This common shade tree is often used in parks and gardens but is also prized for its toughness and is frequently planted in parking lots and as street trees in urban and suburban neighborhoods. Native to Japan and eastern China, it was introduced to the US in 1862 and later became more popular as an intended replacement for the American Elm, which was being decimated by Dutch Elm Disease (DED). Japanese Zelkova has a similar vase shaped habit and is resistant to the DED, making it the preferred choice for those looking to replace that majestic elm that had just died and been removed.
A medium to fast growing tree when young, it will push 12”-24” per season attaining a height of 50-70’ at maturity with a spread of 40-60’. They can tolerate many soil types including pH as high as 7.5 but prefer a moist well-drained loamy soil. Zelkovas grow best in full sun but will tolerate some shade. While not considered invasive, seedlings are often found in nearby planting beds.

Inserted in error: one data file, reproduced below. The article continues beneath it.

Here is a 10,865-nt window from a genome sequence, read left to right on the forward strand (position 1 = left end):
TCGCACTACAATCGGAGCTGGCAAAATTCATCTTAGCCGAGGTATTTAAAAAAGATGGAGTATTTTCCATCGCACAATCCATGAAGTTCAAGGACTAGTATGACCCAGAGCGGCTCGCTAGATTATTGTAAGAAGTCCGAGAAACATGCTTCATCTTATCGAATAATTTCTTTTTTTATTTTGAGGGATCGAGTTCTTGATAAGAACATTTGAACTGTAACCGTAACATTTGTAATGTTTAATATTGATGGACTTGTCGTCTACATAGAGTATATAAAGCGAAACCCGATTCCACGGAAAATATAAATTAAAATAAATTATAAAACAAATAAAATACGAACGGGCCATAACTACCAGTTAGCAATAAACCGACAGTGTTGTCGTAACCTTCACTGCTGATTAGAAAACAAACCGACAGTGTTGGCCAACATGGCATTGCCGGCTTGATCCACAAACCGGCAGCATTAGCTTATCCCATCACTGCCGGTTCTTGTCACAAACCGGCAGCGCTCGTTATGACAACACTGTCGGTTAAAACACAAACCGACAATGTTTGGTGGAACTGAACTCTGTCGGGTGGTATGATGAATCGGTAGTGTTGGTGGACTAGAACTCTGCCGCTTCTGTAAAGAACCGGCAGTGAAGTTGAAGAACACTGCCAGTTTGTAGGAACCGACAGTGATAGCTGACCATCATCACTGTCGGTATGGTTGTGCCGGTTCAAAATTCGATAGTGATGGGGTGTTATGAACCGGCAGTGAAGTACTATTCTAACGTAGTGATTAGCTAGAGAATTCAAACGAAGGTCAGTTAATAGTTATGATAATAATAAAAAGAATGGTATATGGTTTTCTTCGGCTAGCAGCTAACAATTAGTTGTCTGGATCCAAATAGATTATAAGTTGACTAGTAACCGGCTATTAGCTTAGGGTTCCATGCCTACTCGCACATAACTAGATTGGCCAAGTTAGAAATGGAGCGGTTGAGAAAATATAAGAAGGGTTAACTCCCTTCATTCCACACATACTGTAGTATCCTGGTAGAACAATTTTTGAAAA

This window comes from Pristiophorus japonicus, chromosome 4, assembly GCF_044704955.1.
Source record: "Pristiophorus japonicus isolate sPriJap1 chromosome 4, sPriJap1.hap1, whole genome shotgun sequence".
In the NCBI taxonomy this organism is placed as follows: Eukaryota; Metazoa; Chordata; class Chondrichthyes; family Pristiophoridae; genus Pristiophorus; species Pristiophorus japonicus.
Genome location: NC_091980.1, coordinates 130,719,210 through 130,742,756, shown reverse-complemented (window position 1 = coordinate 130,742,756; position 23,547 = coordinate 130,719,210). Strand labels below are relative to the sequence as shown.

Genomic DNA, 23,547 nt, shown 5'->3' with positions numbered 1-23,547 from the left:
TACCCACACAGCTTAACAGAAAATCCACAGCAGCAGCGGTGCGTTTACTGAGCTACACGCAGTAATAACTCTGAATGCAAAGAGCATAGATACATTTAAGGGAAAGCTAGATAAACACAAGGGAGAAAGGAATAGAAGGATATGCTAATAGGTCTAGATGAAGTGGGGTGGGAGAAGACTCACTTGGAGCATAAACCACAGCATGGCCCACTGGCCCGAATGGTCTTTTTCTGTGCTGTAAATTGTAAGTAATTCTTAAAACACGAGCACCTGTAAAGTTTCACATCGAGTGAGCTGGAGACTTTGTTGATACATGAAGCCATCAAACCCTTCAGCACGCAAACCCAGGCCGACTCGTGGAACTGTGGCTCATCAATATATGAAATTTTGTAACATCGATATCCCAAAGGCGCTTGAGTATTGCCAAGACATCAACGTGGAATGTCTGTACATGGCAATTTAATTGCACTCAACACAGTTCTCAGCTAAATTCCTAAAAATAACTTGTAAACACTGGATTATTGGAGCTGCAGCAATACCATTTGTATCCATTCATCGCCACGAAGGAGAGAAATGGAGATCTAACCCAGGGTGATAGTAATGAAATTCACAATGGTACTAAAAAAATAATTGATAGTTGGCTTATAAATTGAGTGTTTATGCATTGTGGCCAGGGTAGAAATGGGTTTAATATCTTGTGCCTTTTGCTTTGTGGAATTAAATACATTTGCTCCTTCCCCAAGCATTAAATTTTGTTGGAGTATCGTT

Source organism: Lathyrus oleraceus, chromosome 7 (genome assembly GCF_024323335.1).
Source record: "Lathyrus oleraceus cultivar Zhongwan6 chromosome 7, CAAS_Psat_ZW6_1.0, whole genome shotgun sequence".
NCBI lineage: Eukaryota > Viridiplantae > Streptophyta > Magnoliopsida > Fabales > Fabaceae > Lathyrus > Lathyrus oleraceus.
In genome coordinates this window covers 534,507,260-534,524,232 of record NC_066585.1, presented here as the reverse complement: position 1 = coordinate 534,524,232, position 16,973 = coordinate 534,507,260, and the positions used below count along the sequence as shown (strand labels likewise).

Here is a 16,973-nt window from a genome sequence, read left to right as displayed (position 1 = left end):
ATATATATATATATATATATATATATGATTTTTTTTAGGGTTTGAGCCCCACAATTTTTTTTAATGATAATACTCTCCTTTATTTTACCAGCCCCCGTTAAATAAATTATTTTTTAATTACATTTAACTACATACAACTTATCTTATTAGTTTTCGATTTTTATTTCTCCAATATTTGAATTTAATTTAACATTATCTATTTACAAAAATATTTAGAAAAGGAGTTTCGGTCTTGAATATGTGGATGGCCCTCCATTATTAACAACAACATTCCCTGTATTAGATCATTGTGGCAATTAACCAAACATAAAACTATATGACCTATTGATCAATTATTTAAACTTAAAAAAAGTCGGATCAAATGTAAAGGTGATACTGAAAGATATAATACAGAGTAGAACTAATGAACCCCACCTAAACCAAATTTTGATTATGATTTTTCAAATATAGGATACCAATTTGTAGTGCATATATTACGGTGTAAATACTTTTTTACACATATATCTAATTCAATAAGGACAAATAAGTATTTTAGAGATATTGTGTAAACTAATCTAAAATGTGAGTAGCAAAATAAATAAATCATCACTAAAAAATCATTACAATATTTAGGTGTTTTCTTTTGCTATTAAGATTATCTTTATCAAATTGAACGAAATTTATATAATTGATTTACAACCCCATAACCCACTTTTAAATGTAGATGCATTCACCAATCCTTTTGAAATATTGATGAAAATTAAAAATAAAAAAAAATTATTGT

The bark is purple-gray when young resembling some cherries, with noticeable lenticels on the main stem and twigs. The bark turns more of a gray with age and flecks off in small patches revealing blocks of the orange inner bark. The leaves emerge a bronze color, turning bright green in summer, followed by a nice blend of yellow, orange, red and purple in the fall. The leaves are 1-2” wide by 3-3.5” long, oblong in shape with a pointed apex and serrated edges.
Japanese zelkovas have very few serious pests, but can be bothered by scales, leaf miners, canker diseases and even spider mites in years with hot dry summers. The natural vase shape of the tree does lead to a dense crown with many co-dominant and crossed and rubbing stems, but proper structural pruning when young can alleviate this problem. Young trees are susceptible to frost damage and should be planted in the spring to give them time to establish prior to the winter.
Given the proper care to get established, Japanese Zelkova is a tough and attractive tree that provides multi-season interest without a high investment in maintenance.